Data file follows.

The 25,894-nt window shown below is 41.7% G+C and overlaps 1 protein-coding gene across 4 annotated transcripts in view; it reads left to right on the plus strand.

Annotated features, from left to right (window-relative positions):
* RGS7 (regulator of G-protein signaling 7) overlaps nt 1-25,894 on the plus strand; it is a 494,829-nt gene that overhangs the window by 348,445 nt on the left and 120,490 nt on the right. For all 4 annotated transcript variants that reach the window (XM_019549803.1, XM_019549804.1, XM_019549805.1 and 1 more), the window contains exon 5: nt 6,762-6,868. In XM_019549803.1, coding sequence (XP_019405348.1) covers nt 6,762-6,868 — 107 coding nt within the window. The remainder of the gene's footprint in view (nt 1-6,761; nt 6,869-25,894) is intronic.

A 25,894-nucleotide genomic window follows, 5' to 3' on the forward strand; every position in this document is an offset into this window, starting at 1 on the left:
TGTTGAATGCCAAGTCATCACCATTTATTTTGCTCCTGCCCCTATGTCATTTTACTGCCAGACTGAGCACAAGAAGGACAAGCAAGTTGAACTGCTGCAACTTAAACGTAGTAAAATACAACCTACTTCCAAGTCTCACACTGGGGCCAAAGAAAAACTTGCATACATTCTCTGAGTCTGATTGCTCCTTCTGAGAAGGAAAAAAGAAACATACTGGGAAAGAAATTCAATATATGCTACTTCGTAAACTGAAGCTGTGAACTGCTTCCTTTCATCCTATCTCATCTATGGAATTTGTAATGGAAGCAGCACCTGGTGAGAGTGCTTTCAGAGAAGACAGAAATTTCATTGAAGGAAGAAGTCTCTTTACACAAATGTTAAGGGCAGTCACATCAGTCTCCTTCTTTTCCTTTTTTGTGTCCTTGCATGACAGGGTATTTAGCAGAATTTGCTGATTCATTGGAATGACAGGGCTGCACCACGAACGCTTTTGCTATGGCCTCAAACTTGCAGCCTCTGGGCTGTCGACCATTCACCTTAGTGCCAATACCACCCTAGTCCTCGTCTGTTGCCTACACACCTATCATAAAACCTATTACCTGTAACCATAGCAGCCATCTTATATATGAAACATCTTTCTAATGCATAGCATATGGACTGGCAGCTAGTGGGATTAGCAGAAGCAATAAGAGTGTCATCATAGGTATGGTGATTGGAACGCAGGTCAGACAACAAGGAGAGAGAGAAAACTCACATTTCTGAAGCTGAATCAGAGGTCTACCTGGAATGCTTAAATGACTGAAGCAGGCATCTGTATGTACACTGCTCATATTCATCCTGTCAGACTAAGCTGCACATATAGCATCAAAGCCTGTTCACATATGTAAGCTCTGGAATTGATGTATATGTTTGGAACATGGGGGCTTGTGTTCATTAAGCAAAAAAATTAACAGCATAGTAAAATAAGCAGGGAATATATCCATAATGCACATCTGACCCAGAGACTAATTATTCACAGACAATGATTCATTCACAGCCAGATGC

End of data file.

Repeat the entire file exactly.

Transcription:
The 25,894-nt window shown below is 41.7% G+C and overlaps 1 protein-coding gene across 4 annotated transcripts in view; it reads left to right on the plus strand.

Annotated features, from left to right (window-relative positions):
* RGS7 (regulator of G-protein signaling 7) overlaps nt 1-25,894 on the plus strand; it is a 494,829-nt gene that overhangs the window by 348,445 nt on the left and 120,490 nt on the right. For all 4 annotated transcript variants that reach the window (XM_019549803.1, XM_019549804.1, XM_019549805.1 and 1 more), the window contains exon 5: nt 6,762-6,868. In XM_019549803.1, coding sequence (XP_019405348.1) covers nt 6,762-6,868 — 107 coding nt within the window. The remainder of the gene's footprint in view (nt 1-6,761; nt 6,869-25,894) is intronic.

A 25,894-nucleotide genomic window follows, 5' to 3' on the forward strand; every position in this document is an offset into this window, starting at 1 on the left:
TGTTGAATGCCAAGTCATCACCATTTATTTTGCTCCTGCCCCTATGTCATTTTACTGCCAGACTGAGCACAAGAAGGACAAGCAAGTTGAACTGCTGCAACTTAAACGTAGTAAAATACAACCTACTTCCAAGTCTCACACTGGGGCCAAAGAAAAACTTGCATACATTCTCTGAGTCTGATTGCTCCTTCTGAGAAGGAAAAAAGAAACATACTGGGAAAGAAATTCAATATATGCTACTTCGTAAACTGAAGCTGTGAACTGCTTCCTTTCATCCTATCTCATCTATGGAATTTGTAATGGAAGCAGCACCTGGTGAGAGTGCTTTCAGAGAAGACAGAAATTTCATTGAAGGAAGAAGTCTCTTTACACAAATGTTAAGGGCAGTCACATCAGTCTCCTTCTTTTCCTTTTTTGTGTCCTTGCATGACAGGGTATTTAGCAGAATTTGCTGATTCATTGGAATGACAGGGCTGCACCACGAACGCTTTTGCTATGGCCTCAAACTTGCAGCCTCTGGGCTGTCGACCATTCACCTTAGTGCCAATACCACCCTAGTCCTCGTCTGTTGCCTACACACCTATCATAAAACCTATTACCTGTAACCATAGCAGCCATCTTATATATGAAACATCTTTCTAATGCATAGCATATGGACTGGCAGCTAGTGGGATTAGCAGAAGCAATAAGAGTGTCATCATAGGTATGGTGATTGGAACGCAGGTCAGACAACAAGGAGAGAGAGAAAACTCACATTTCTGAAGCTGAATCAGAGGTCTACCTGGAATGCTTAAATGACTGAAGCAGGCATCTGTATGTACACTGCTCATATTCATCCTGTCAGACTAAGCTGCACATATAGCATCAAAGCCTGTTCACATATGTAAGCTCTGGAATTGATGTATATGTTTGGAACATGGGGGCTTGTGTTCATTAAGCAAAAAAATTAACAGCATAGTAAAATAAGCAGGGAATATATCCATAATGCACATCTGACCCAGAGACTAATTATTCACAGACAATGATTCATTCACAGCCAGATGC